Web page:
# Using The Pigeon-Hole Principle

Let n be a positive integer. Show that in any set of n consecutive integers there is exactly one divisible by n.

Here is the solution:

Let $a,~a+1,...,a+n-1$ be the integers in the sequence. The integers $(a+i)\mod n$, $i=0,1,2,...,n-1$, are distinct, because $0 < (a+j) - (a+k) < n$ whenever $0 \le k < j \le n -1$. Because there are n possible values for $(a+i)\mod n$ and there are n different integers in the set, each of these values is taken exactly once. It follow that there is exactly one integer in the sequence that is divisible by n.

Few things I don't quite understand:

Why is the sequence of integers $a,~a+1,...,a+n-1$, instead of being $a,~a+1,...,a+n$?

How does $0 < (a+j) - (a+k) < n$ make the values calculated from the modulus distinct? Also, what is the motivation for $0 < (a+j) - (a+k) < n$? Why are we allowed to use this fact?

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The reason being that it ends at $a+n-1$ is that if it ended at $a+n$, it would be a set of $n+1$ consecutive integers and conceivably, there could be two integers divisible by $n$ in the set. This would happen if $a$ is divisible by $n$. – Cameron Williams Apr 23 '13 at 19:01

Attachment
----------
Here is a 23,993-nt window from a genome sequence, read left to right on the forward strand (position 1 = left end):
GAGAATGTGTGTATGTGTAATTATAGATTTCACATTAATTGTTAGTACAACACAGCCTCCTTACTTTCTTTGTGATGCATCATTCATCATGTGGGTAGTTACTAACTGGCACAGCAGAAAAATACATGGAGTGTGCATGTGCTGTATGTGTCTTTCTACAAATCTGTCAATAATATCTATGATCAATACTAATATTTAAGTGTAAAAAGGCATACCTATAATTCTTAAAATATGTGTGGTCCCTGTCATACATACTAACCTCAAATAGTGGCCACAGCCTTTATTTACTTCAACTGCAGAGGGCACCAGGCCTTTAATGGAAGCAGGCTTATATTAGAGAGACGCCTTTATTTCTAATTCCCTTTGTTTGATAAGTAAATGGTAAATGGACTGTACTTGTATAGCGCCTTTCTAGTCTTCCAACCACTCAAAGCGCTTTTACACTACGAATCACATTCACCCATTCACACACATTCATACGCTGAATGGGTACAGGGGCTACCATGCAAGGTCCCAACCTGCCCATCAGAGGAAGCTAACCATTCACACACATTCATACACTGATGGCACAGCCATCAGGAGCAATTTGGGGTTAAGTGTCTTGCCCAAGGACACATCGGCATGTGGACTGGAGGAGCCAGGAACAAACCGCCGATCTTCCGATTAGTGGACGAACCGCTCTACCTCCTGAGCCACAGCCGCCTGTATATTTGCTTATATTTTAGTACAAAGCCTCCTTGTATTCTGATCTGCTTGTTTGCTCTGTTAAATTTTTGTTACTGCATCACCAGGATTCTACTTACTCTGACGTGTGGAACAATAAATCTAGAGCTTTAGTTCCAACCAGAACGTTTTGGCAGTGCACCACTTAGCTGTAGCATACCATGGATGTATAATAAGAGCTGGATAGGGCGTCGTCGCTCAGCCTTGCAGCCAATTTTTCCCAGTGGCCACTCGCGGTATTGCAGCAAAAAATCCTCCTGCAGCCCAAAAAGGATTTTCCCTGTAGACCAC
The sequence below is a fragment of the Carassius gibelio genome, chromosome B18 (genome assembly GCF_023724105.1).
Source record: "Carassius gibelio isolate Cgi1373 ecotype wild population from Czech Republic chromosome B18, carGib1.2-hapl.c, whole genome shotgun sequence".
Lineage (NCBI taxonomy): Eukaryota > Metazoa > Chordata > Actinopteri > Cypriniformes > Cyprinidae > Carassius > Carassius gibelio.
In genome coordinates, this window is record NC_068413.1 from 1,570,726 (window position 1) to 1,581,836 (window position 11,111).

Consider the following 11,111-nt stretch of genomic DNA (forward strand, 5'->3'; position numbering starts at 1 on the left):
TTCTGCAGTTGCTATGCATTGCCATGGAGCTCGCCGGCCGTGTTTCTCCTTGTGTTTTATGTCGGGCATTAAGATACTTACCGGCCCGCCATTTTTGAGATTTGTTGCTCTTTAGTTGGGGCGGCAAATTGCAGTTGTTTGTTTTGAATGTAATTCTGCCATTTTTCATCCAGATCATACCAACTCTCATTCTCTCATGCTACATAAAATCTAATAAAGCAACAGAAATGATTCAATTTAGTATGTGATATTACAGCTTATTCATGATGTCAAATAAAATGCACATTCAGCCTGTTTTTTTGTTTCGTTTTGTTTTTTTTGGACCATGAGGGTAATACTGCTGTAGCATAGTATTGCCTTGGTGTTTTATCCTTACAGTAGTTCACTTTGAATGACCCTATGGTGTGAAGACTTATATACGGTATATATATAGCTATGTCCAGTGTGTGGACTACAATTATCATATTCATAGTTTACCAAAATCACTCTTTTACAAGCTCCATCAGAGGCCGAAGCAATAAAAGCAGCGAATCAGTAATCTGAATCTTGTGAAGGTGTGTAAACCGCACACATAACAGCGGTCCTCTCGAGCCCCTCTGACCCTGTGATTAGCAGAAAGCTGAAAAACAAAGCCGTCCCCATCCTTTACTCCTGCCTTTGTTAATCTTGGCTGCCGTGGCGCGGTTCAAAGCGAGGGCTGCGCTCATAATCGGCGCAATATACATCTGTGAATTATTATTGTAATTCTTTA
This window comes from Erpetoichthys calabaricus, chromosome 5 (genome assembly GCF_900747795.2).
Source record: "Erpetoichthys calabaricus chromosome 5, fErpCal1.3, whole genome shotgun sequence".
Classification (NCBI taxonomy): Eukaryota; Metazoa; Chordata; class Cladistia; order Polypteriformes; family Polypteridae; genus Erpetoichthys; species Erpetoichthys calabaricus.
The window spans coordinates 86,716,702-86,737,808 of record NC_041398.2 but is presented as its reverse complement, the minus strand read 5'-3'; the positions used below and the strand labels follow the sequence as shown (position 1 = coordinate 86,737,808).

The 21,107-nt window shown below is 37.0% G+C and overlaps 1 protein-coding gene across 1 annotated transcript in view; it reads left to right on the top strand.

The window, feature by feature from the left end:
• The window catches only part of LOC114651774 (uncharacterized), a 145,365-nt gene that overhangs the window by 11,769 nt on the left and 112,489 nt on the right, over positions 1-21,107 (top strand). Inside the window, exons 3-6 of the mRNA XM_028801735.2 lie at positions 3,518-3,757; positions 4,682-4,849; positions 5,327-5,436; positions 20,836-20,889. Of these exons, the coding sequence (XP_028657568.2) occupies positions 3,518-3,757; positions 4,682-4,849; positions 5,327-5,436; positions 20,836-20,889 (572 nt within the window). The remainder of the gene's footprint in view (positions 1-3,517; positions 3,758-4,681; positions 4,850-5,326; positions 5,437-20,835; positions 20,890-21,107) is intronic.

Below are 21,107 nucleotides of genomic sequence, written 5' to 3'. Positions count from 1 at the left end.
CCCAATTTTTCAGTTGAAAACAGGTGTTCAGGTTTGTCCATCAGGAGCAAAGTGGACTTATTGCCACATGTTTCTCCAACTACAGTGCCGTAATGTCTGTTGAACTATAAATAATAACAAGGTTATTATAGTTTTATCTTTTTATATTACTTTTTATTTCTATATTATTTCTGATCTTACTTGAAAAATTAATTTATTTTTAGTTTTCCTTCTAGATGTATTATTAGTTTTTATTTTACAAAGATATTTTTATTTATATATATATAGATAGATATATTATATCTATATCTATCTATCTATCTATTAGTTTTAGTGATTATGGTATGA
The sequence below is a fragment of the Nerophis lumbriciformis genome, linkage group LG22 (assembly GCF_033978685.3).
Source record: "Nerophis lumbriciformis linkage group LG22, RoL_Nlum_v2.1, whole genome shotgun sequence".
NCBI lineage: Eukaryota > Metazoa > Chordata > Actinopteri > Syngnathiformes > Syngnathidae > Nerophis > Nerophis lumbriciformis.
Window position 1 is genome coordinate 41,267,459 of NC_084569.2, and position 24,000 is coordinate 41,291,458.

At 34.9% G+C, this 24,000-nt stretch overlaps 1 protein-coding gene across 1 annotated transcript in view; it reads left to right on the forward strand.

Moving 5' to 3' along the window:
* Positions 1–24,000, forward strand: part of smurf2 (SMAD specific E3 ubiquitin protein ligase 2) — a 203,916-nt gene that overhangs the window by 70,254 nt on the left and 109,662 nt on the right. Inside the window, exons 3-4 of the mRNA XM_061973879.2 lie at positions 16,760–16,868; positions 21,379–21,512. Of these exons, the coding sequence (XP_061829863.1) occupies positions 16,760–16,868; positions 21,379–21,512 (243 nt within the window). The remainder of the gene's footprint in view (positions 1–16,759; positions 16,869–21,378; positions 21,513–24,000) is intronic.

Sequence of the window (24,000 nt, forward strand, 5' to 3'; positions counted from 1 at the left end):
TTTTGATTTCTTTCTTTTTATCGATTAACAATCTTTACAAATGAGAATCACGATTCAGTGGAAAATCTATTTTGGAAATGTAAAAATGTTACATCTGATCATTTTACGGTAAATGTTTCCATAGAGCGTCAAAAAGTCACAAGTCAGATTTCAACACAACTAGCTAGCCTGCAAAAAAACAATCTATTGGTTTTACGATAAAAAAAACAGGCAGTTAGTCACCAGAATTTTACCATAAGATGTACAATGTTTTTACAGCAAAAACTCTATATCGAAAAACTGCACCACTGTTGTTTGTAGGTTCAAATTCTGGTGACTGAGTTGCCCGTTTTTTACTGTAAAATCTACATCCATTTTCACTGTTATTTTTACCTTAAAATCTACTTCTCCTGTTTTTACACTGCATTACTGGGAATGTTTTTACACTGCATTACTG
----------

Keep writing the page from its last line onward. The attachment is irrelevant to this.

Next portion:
If you want you could use: $a+1, a+2, \ldots, a+n$. – genepeer Apr 23 '13 at 19:08

## 1 Answer

There are $n$ integers. $a = a+0$, so if you had $\{ a, a+1, \ldots, a+n\}$, then you have a "$+0$", "$+1$", and so on up to "$+n$" -- the $a+0$ term counts, so you would have $n+1$ terms.

If $0 \le k < j < n-1$, then $j > k$, and $(a+j)-(a+k) = a+j-a-k = a-a+j-k = j-k > 0$. But since $j-k < j$, and $j \le n-1$, then $j-k < n$.

So the moduli must be distinct simply by definition of how modular arithmetic works. You can't have something divisible by $n$ more frequently than once every $n$ terms!

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So there difference being less than n--that is, $j - k < n$--proves that when taking the modulus the result is distinct? I'm sorry, I don't quite see it. – Mack Apr 23 '13 at 20:05
Assume that $(a+j) \bmod n$ and $(a+k)\bmod n$ are both some integer $N$. Then, $a+j = c_1n + N$ and $a+k = c_2n+N$ by the division algorithm. Then, $a+j-(a+k) = c_1n+N - (c_2n +N)$, implying that $j-k = (c_1-c_2)n$, so $j-k$ is divisible by $n$. But $0<j-k<n$, so this conclusion must be false. – Emily Apr 23 '13 at 21:12